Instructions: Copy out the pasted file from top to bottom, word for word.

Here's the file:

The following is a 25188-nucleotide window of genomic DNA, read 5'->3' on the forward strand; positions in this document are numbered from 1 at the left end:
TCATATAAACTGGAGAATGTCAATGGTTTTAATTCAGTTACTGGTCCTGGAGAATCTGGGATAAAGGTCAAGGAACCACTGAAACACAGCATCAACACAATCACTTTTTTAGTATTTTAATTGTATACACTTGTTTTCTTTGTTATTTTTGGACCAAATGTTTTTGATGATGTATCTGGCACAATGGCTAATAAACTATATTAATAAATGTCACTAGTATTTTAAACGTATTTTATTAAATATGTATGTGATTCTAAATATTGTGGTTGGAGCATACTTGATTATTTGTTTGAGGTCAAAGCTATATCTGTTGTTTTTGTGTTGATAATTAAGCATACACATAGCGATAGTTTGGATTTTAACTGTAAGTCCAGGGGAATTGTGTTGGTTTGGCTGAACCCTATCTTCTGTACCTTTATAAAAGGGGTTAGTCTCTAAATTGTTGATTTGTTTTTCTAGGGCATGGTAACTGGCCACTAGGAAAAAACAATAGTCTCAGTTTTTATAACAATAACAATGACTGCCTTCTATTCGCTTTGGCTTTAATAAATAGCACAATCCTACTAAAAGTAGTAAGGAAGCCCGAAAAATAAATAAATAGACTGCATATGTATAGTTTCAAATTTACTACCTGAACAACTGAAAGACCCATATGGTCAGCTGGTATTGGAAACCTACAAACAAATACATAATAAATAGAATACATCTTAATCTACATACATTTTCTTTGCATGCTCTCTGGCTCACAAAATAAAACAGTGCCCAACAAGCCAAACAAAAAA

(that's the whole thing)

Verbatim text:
The following is a 25188-nucleotide window of genomic DNA, read 5'->3' on the forward strand; positions in this document are numbered from 1 at the left end:
TCATATAAACTGGAGAATGTCAATGGTTTTAATTCAGTTACTGGTCCTGGAGAATCTGGGATAAAGGTCAAGGAACCACTGAAACACAGCATCAACACAATCACTTTTTTAGTATTTTAATTGTATACACTTGTTTTCTTTGTTATTTTTGGACCAAATGTTTTTGATGATGTATCTGGCACAATGGCTAATAAACTATATTAATAAATGTCACTAGTATTTTAAACGTATTTTATTAAATATGTATGTGATTCTAAATATTGTGGTTGGAGCATACTTGATTATTTGTTTGAGGTCAAAGCTATATCTGTTGTTTTTGTGTTGATAATTAAGCATACACATAGCGATAGTTTGGATTTTAACTGTAAGTCCAGGGGAATTGTGTTGGTTTGGCTGAACCCTATCTTCTGTACCTTTATAAAAGGGGTTAGTCTCTAAATTGTTGATTTGTTTTTCTAGGGCATGGTAACTGGCCACTAGGAAAAAACAATAGTCTCAGTTTTTATAACAATAACAATGACTGCCTTCTATTCGCTTTGGCTTTAATAAATAGCACAATCCTACTAAAAGTAGTAAGGAAGCCCGAAAAATAAATAAATAGACTGCATATGTATAGTTTCAAATTTACTACCTGAACAACTGAAAGACCCATATGGTCAGCTGGTATTGGAAACCTACAAACAAATACATAATAAATAGAATACATCTTAATCTACATACATTTTCTTTGCATGCTCTCTGGCTCACAAAATAAAACAGTGCCCAACAAGCCAAACAAAAAA